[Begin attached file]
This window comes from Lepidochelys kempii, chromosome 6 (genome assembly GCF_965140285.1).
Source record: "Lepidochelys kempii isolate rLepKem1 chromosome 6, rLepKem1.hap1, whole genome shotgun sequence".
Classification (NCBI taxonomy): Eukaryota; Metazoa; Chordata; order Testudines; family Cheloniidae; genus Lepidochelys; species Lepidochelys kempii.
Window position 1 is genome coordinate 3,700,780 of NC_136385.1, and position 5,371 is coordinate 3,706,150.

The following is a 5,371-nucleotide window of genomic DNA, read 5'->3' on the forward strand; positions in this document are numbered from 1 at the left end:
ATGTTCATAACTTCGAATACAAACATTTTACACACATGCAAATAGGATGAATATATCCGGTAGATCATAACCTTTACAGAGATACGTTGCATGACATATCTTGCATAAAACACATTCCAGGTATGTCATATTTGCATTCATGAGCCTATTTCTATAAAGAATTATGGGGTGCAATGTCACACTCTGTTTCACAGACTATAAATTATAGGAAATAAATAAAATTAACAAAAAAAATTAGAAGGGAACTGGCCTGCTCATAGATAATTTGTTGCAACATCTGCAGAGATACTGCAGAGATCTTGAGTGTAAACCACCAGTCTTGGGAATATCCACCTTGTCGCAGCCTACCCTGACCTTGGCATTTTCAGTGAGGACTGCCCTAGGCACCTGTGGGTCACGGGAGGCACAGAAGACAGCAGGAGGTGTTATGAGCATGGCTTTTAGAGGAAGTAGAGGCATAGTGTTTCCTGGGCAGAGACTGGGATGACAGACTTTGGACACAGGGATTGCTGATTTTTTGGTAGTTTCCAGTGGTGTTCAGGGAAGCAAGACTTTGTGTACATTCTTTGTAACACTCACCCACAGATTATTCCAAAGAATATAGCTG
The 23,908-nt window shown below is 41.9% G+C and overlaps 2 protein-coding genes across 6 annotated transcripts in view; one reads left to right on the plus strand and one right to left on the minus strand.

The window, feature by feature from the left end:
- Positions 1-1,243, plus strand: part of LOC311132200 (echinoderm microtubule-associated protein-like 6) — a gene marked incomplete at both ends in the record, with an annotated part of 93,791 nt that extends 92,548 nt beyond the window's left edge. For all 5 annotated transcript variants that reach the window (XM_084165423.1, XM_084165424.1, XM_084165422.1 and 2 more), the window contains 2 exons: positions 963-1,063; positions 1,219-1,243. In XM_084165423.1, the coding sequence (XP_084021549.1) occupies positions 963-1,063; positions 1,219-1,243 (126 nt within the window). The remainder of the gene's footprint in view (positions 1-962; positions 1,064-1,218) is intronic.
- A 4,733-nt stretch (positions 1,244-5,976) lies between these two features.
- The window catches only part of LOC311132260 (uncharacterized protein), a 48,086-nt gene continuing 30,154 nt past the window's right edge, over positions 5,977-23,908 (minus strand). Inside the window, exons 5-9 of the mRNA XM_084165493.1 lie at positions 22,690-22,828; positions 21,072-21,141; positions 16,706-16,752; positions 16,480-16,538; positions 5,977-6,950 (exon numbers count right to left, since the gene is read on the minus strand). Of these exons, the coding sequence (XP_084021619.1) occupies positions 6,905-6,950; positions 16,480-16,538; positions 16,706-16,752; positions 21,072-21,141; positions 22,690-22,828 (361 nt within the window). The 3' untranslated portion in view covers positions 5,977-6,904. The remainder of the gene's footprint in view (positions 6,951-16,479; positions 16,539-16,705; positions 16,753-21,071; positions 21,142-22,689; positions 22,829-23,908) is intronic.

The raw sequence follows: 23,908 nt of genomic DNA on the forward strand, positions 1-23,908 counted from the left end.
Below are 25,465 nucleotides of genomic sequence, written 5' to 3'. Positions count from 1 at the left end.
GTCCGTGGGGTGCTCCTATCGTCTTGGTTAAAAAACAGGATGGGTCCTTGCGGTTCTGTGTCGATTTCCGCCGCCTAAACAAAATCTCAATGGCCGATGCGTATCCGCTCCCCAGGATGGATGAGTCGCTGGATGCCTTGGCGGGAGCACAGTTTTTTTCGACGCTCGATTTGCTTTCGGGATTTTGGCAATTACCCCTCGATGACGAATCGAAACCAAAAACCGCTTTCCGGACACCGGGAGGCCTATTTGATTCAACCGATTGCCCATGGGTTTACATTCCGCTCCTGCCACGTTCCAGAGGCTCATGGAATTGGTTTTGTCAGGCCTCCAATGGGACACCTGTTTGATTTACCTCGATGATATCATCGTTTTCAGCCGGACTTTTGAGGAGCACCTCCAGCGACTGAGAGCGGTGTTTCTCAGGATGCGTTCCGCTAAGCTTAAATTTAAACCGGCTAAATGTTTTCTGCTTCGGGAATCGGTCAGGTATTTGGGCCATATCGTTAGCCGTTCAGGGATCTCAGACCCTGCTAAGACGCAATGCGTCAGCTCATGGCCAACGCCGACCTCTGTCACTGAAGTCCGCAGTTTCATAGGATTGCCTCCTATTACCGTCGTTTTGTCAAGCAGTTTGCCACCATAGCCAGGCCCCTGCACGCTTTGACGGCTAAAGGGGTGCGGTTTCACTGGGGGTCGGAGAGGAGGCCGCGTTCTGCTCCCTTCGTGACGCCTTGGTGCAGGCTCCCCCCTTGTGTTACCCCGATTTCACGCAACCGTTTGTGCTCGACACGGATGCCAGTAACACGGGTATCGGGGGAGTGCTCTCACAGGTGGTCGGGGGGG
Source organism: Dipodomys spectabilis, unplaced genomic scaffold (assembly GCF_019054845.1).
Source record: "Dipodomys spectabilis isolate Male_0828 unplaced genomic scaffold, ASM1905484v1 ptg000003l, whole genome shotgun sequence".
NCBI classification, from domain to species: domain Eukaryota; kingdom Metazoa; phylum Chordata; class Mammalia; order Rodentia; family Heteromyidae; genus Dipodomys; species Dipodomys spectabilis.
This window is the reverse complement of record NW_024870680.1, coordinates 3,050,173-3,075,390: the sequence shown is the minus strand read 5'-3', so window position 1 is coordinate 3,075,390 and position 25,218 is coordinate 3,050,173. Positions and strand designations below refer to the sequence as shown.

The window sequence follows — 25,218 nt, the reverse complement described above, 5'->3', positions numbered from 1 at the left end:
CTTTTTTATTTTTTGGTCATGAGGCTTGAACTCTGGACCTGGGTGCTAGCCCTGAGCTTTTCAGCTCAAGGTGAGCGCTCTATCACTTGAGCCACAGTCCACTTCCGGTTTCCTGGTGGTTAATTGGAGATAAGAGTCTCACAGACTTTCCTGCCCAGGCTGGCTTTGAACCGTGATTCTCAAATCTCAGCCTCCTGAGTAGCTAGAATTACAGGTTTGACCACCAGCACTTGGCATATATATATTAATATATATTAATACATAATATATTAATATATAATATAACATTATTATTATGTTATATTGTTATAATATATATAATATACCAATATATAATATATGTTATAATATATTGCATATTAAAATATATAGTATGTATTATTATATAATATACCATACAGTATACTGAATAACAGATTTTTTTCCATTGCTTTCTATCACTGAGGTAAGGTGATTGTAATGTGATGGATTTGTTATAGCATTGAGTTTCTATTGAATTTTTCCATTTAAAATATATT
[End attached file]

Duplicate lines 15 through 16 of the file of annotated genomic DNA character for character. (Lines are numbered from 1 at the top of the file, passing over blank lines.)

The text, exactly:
Source organism: Dipodomys spectabilis, unplaced genomic scaffold (assembly GCF_019054845.1).
Source record: "Dipodomys spectabilis isolate Male_0828 unplaced genomic scaffold, ASM1905484v1 ptg000003l, whole genome shotgun sequence".